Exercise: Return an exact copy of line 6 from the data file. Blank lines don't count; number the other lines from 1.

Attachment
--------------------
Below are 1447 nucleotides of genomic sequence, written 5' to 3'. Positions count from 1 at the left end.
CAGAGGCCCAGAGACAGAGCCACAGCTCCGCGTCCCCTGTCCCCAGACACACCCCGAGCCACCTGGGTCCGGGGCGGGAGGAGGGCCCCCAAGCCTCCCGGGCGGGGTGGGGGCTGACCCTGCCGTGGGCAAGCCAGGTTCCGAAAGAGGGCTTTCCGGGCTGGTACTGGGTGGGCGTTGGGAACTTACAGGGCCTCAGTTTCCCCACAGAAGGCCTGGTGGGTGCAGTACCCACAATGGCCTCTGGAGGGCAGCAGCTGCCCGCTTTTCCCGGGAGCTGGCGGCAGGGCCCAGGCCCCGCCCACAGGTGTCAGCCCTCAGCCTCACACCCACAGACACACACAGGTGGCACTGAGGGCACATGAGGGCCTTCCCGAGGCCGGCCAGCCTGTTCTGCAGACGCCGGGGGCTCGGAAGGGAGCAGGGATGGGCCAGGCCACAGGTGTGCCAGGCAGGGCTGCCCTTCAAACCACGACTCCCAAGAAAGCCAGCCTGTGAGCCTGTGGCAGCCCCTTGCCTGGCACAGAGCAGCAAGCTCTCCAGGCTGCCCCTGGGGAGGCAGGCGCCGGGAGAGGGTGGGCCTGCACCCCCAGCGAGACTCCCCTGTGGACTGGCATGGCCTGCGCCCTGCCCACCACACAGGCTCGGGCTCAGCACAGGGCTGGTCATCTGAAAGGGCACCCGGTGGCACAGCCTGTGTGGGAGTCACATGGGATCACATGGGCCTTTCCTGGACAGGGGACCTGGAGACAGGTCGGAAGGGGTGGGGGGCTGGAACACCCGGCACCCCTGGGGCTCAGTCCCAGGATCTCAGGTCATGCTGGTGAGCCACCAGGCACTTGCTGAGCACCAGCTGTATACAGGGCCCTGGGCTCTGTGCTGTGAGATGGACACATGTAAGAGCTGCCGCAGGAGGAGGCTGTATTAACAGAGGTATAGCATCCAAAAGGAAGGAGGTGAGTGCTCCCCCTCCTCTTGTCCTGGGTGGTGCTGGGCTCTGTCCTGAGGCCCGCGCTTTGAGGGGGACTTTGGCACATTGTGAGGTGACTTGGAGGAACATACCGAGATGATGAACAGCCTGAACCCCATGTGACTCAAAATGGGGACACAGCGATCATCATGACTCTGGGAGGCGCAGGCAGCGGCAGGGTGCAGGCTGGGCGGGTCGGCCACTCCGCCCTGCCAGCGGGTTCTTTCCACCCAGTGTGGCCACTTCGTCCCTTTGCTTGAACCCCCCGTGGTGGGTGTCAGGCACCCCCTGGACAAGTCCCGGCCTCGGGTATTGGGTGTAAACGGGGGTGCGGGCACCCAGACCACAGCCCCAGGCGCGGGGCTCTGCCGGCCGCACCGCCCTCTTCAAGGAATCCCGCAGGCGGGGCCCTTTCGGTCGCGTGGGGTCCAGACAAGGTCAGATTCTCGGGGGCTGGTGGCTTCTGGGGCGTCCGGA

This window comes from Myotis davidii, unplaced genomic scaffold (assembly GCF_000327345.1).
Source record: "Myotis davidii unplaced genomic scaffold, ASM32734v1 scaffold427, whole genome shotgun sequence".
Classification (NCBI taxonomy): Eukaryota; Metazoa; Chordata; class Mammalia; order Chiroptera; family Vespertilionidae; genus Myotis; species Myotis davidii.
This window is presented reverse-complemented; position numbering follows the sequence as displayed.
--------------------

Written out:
This window is presented reverse-complemented; position numbering follows the sequence as displayed.